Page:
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McMaster delivers 1st State of the State address

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Gov. Henry McMaster delivered his first State of the State address on Wednesday, touting economic advancement in South Carolina in 2017.

He highlighted more than 17,000 jobs coming into the state, along with 120 economic development projects. Those projects have brought in $5 billion in new capital.

Despite South Carolina’s current low unemployment rates, McMaster said more than 60,000 jobs are still available, and that number will only grow. He proposed a new program aimed at preparing students to take over those jobs once they leave school.

“The South Carolina Workforce Partnership will connect businesses with high schools and technical colleges for internships, dual credit and certificate programs,” McMaster said.

He said he plans to focus the program in rural areas of the state.

Rep. James Smith, D-Columbia, gave the rebuttal speech for the Democrats, saying even more should be done when it comes to education.

Smith, who is running against McMaster in the 2018 gubernatorial race, said public education is the most important job of state government. He called for support of teachers, including raising wages to the Southeastern average, a reduction in elementary school class size and school funding equity.

In his executive budget proposal, McMaster proposed cutting income tax by 1% over the next five years. The plan calls for $2.2 billion in tax cuts, including $139 million in the first year. In Wednesday’s address, he reiterated a call to eliminate state income tax on retirement for military and first responders.

McMaster also addressed the energy crisis that is dominating the General Assembly in continued fallout from the abandoned V.C. Summer nuclear reactors in Fairfield County. He said the interest of the ratepayer must come first. Customers must either get their money back or see the reactors they have paid for completed, he said.

He brought up the Office of Regulatory Staff audit that asserted halting the $37 million a month S.C. Electric & Gas receives from customers in V.C. Summer-related costs would not drive parent company SCANA into bankruptcy. McMaster called it irresponsible to allow SCANA or any prospective buyer of the utility to continue collecting such payments from customers.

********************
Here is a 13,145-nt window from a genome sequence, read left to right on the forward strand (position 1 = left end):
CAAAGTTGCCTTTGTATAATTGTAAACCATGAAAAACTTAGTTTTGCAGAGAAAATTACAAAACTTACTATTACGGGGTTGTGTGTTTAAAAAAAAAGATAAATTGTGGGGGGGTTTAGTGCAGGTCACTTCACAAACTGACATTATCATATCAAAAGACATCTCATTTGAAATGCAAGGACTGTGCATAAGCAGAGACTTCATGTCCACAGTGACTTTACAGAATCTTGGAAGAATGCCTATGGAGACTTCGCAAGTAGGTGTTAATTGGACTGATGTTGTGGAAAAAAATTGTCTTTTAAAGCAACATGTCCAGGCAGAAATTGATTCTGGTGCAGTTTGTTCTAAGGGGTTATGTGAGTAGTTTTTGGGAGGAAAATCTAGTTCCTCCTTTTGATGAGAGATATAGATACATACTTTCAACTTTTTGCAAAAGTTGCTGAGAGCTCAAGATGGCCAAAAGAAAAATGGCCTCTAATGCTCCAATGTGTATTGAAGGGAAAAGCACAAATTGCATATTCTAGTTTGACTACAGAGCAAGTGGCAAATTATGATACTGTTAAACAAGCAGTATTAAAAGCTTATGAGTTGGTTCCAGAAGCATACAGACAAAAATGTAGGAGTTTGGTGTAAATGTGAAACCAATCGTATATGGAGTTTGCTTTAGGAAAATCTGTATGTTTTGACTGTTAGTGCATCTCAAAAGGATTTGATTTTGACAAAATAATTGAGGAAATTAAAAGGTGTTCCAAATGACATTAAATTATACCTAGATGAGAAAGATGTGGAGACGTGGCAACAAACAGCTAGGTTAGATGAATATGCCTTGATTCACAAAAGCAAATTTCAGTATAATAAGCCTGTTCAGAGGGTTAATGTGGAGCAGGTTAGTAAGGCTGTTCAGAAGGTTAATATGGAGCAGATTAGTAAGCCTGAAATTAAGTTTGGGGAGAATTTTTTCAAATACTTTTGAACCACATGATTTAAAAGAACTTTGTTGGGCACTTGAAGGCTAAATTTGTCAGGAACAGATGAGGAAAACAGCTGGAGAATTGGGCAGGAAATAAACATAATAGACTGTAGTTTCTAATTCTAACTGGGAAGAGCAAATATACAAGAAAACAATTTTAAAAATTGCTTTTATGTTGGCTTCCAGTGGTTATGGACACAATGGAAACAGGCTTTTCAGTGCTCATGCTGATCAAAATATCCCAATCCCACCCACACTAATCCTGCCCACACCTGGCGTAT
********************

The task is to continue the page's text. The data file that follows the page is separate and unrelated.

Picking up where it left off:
“Send me a bill that replaces the Base Load Review Act and prevents ratepayers from being charged in the future for the abandoned reactors, and I will sign it,” McMaster said. “Send me a bill that continues to place the financial burden of this corporate failure on South Carolina ratepayers, and I will veto it.”

Virginia-based Dominion Energy has proposed a $14.6 billion deal to acquire SCANA. The merger would refund SCE&G customers some of the money paid for V.C. Summer costs and speed up the schedule for eliminating project-related payments, but Dominion has said repealing the BLRA, which allows for continued recoupment of those costs, and/or requiring retroactive refunds would negate its offer.

State-owned utility Santee Cooper, co-owner with SCE&G of the reactors, is currently $4.3 billion in debt from the project as part of its $8 billion total debt.

McMaster said the only feasible solution he sees is to sell Santee Cooper. He has approached four out-of-state companies about buying the utility, including Florida-based NextEra, North Carolina-based Duke Energy and Georgia-based Southern Company. Dominion was the fourth company in talks but has said it is not interested in acquiring Santee Cooper.

“I have been meeting with several companies which have expressed serious interest in buying Santee Cooper. Some have made proposals. Its value is well-recognized,” McMaster said. “I have informed all of these interested purchasers that the state will not consider any proposal which saddles the customers or taxpayers with Santee Cooper’s debt.”

Smith’s rebuttal called for an independent consumer advocate to protect the interests of ratepayers and address the need for alternative energies.

“We cannot consider energy reform complete if we do not make advancement in solar power and efficiency programs,” Smith said. “We remain more than a decade behind our neighboring states, and our citizens deserve more access to these important, lower-cost alternatives. That is essential to building new economic opportunities in our state.”

On Tuesday, the S.C. House of Representatives passed a bill, part of the six-bill Utility Ratepayers Protection package, that creates a creates a utilities consumer advocate in the office of the attorney general and grants subpoena power to the advocate and the ORS.

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